Facebook Pixel

What to Expect from Tonsillectomy

Prior to Surgery

  • You may be asked to stop giving your child certain medicines 10 days in advance of the surgery as advised by the doctor.
  • Ask your the doctor which medications your child should still take on the day of the surgery.
  • Discuss any possible bleeding disorders or other medical conditions that your child may have.
  • Let your doctor know if your child develops a cold, flu, fever or other illness prior to surgery. This may require that the procedure be rescheduled.

On the Day of the Surgery

  • Your child will not be able to drink or eat anything for six to eight hours prior to surgery.
  • Give your child any medications the doctor approved with a small sip of water.
  • Arrive at the hospital at the given time.

After Surgery

Your child will most likely be able to go home after recovering for several hours.

  • Please limit any activities – such as running and playing – for the first couple of days.
  • Your child may be slightly nauseated from the anesthesia. Some children may vomit once or twice after surgery. This is normal. Your child’s doctor may prescribe something medication to reduce nausea.
  • Give your child a soft, cool diet to start and avoid any hot foods for the first several days to allow for healing.
  • Your child’s throat will be sore for several days. Sometimes an ice pack on the neck may help with swelling and pain. He or she may have to take pain medication to help reduce the discomfort.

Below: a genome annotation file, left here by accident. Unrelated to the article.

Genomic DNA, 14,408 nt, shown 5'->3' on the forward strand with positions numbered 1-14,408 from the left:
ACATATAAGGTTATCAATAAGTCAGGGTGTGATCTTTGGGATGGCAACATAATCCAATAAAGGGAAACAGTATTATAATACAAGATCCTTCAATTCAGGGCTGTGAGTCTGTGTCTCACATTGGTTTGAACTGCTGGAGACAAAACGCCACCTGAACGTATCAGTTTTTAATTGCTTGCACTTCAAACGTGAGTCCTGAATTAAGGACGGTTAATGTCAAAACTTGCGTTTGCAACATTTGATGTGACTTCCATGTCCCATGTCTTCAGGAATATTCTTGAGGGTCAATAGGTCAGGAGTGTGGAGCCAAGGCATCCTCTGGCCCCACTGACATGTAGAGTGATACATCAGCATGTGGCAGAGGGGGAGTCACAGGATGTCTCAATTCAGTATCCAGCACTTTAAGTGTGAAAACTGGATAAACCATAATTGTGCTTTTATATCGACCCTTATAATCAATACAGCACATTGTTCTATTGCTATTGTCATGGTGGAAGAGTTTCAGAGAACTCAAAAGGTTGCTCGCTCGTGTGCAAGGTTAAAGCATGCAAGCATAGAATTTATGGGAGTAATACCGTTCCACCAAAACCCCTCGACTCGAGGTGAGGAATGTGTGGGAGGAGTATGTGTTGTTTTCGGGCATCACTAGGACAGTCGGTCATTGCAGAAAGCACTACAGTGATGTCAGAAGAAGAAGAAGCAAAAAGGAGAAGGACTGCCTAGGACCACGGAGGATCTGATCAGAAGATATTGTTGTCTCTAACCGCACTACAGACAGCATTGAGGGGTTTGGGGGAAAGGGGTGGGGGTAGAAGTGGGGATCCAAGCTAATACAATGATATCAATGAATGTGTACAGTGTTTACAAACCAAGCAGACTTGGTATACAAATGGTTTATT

• Remember to prop your child’s head on two or three pillows to help reduce swelling and to make him/her more comfortable.
  • Do not allow visitors for the first few days so that your child remains calm and is not exposed to outside germs.

Recovery: what to expect in the next few weeks

Most children recover within two weeks but should follow doctor’s orders about activities. It’s important that your child stay calm to reduce the risk of bleeding. Also, ensure that he or she drinks a lot of fluids to avoid dehydration. Children are at most risk of bleeding after one week as this is when the scabs start to fall off. Remember to keep them calm to make sure that there is no excessive bleeding.

Tonsillectomy patients have pain off and on for the first few weeks, and it’s crucial to monitor the types of food and drinks available to them. Do not give your child No spicy, hot, hard or crunchy foods until the throat has fully healed. Encourage your child to eat frozen popsicles, gelatin, ice cream, pudding, mashed potatoes and yogurt. These will be soothing to the throat.

Tonsillectomy Q&A

What does the procedure involve?

Under general anesthesia, the ENT will perform the surgery through the child’s mouth. There are no external incisions made during the procedure. The tonsils and adenoids are cauterized with a specialized tool that completely removes both and seals the wound. The entire procedure take about 60 minutes, and most children go home the same day.

How many incisions are made?

The tonsils and adenoids are cauterized. No cuts are actually made.

How long does my child stay in the hospital?

This is normally an outpatient procedure, and your child will most likely go home the same day.

What is the recovery time?

Your child will recover within two weeks; however, they must avoid certain activities and eat a modified diet to ensure that the surgical site heals properly. There is a risk for bleeding, so it is important that patients remain calm, eat a cool, soft diet and not lift heavy objects.